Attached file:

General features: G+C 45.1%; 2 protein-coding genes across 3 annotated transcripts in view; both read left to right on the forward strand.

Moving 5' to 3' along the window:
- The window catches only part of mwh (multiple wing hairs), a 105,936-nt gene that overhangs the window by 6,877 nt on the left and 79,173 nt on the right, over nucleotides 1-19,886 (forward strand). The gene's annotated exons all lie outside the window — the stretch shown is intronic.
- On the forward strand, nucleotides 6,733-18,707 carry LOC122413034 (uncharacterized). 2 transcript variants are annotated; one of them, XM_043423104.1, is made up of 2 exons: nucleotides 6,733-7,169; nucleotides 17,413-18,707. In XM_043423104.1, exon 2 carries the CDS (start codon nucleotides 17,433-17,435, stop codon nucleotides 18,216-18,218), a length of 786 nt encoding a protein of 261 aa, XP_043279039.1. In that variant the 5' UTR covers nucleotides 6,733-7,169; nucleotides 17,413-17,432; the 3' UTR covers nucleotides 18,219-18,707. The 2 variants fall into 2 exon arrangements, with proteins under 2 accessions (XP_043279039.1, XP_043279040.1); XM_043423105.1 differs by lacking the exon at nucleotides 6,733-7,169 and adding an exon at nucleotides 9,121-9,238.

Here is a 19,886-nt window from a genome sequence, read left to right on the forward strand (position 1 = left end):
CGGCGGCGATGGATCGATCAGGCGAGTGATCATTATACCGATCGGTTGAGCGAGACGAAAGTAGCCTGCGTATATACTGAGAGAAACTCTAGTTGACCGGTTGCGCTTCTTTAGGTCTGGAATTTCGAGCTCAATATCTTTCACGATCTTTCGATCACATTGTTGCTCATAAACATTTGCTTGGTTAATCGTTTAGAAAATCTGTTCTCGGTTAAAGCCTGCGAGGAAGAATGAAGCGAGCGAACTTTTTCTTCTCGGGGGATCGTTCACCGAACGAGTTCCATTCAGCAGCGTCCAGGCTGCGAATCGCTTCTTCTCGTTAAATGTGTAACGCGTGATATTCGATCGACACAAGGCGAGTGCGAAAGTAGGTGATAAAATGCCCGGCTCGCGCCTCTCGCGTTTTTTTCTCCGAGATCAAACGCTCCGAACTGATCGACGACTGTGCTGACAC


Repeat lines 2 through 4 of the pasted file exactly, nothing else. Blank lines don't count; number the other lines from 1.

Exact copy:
Moving 5' to 3' along the window:
- The window catches only part of mwh (multiple wing hairs), a 105,936-nt gene that overhangs the window by 6,877 nt on the left and 79,173 nt on the right, over nucleotides 1-19,886 (forward strand). The gene's annotated exons all lie outside the window — the stretch shown is intronic.
- On the forward strand, nucleotides 6,733-18,707 carry LOC122413034 (uncharacterized). 2 transcript variants are annotated; one of them, XM_043423104.1, is made up of 2 exons: nucleotides 6,733-7,169; nucleotides 17,413-18,707. In XM_043423104.1, exon 2 carries the CDS (start codon nucleotides 17,433-17,435, stop codon nucleotides 18,216-18,218), a length of 786 nt encoding a protein of 261 aa, XP_043279039.1. In that variant the 5' UTR covers nucleotides 6,733-7,169; nucleotides 17,413-17,432; the 3' UTR covers nucleotides 18,219-18,707. The 2 variants fall into 2 exon arrangements, with proteins under 2 accessions (XP_043279039.1, XP_043279040.1); XM_043423105.1 differs by lacking the exon at nucleotides 6,733-7,169 and adding an exon at nucleotides 9,121-9,238.